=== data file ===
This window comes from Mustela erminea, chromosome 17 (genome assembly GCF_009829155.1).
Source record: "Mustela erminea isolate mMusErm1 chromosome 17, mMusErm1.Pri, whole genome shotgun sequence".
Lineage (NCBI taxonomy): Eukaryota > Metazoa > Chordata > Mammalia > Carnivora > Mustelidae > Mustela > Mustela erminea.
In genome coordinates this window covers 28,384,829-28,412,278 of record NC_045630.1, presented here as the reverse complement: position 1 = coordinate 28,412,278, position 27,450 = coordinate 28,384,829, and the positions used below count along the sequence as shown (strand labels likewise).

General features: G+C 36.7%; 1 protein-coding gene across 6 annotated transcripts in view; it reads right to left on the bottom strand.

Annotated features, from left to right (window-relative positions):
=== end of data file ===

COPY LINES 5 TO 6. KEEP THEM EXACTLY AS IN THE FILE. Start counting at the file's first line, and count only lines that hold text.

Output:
General features: G+C 36.7%; 1 protein-coding gene across 6 annotated transcripts in view; it reads right to left on the bottom strand.

Annotated features, from left to right (window-relative positions):